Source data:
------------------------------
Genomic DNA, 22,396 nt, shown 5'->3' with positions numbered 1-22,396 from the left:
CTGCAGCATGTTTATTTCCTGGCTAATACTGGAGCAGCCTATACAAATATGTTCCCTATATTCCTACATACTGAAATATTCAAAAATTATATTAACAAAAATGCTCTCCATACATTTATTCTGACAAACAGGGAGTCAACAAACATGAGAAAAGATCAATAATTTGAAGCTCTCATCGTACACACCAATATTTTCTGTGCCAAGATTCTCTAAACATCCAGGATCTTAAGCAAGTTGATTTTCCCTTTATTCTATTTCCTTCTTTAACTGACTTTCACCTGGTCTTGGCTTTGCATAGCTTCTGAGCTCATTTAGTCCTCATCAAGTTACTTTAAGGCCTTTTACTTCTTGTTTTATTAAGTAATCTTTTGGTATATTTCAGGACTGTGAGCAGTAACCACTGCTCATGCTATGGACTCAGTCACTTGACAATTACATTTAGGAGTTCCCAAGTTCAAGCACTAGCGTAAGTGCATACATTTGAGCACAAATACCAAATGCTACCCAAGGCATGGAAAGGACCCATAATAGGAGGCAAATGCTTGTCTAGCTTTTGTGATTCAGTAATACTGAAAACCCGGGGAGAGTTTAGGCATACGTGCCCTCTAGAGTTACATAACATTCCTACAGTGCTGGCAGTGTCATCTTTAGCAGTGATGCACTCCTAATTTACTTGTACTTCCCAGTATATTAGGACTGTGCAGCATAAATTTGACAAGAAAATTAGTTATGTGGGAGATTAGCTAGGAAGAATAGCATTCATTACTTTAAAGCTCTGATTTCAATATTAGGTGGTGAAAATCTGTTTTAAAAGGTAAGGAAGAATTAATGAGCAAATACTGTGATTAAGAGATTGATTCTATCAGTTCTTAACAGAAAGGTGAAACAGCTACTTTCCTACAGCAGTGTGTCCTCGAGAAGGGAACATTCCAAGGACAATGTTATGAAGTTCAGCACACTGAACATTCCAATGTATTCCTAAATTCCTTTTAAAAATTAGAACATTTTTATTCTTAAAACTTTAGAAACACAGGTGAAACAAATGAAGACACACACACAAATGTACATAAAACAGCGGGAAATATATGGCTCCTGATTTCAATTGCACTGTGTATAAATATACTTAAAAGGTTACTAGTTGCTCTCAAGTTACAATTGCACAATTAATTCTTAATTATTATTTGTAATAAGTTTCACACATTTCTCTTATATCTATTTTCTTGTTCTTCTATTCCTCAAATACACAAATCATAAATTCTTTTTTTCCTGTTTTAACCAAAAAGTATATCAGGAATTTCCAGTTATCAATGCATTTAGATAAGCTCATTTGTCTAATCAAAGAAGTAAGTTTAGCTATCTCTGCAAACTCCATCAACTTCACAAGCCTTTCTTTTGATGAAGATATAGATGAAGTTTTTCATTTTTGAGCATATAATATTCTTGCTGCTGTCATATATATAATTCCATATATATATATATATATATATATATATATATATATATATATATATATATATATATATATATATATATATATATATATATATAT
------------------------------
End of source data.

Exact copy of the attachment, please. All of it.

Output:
Genomic DNA, 22,396 nt, shown 5'->3' with positions numbered 1-22,396 from the left:
CTGCAGCATGTTTATTTCCTGGCTAATACTGGAGCAGCCTATACAAATATGTTCCCTATATTCCTACATACTGAAATATTCAAAAATTATATTAACAAAAATGCTCTCCATACATTTATTCTGACAAACAGGGAGTCAACAAACATGAGAAAAGATCAATAATTTGAAGCTCTCATCGTACACACCAATATTTTCTGTGCCAAGATTCTCTAAACATCCAGGATCTTAAGCAAGTTGATTTTCCCTTTATTCTATTTCCTTCTTTAACTGACTTTCACCTGGTCTTGGCTTTGCATAGCTTCTGAGCTCATTTAGTCCTCATCAAGTTACTTTAAGGCCTTTTACTTCTTGTTTTATTAAGTAATCTTTTGGTATATTTCAGGACTGTGAGCAGTAACCACTGCTCATGCTATGGACTCAGTCACTTGACAATTACATTTAGGAGTTCCCAAGTTCAAGCACTAGCGTAAGTGCATACATTTGAGCACAAATACCAAATGCTACCCAAGGCATGGAAAGGACCCATAATAGGAGGCAAATGCTTGTCTAGCTTTTGTGATTCAGTAATACTGAAAACCCGGGGAGAGTTTAGGCATACGTGCCCTCTAGAGTTACATAACATTCCTACAGTGCTGGCAGTGTCATCTTTAGCAGTGATGCACTCCTAATTTACTTGTACTTCCCAGTATATTAGGACTGTGCAGCATAAATTTGACAAGAAAATTAGTTATGTGGGAGATTAGCTAGGAAGAATAGCATTCATTACTTTAAAGCTCTGATTTCAATATTAGGTGGTGAAAATCTGTTTTAAAAGGTAAGGAAGAATTAATGAGCAAATACTGTGATTAAGAGATTGATTCTATCAGTTCTTAACAGAAAGGTGAAACAGCTACTTTCCTACAGCAGTGTGTCCTCGAGAAGGGAACATTCCAAGGACAATGTTATGAAGTTCAGCACACTGAACATTCCAATGTATTCCTAAATTCCTTTTAAAAATTAGAACATTTTTATTCTTAAAACTTTAGAAACACAGGTGAAACAAATGAAGACACACACACAAATGTACATAAAACAGCGGGAAATATATGGCTCCTGATTTCAATTGCACTGTGTATAAATATACTTAAAAGGTTACTAGTTGCTCTCAAGTTACAATTGCACAATTAATTCTTAATTATTATTTGTAATAAGTTTCACACATTTCTCTTATATCTATTTTCTTGTTCTTCTATTCCTCAAATACACAAATCATAAATTCTTTTTTTCCTGTTTTAACCAAAAAGTATATCAGGAATTTCCAGTTATCAATGCATTTAGATAAGCTCATTTGTCTAATCAAAGAAGTAAGTTTAGCTATCTCTGCAAACTCCATCAACTTCACAAGCCTTTCTTTTGATGAAGATATAGATGAAGTTTTTCATTTTTGAGCATATAATATTCTTGCTGCTGTCATATATATAATTCCATATATATATATATATATATATATATATATATATATATATATATATATATATATATATATATATATATATATATATATATATAT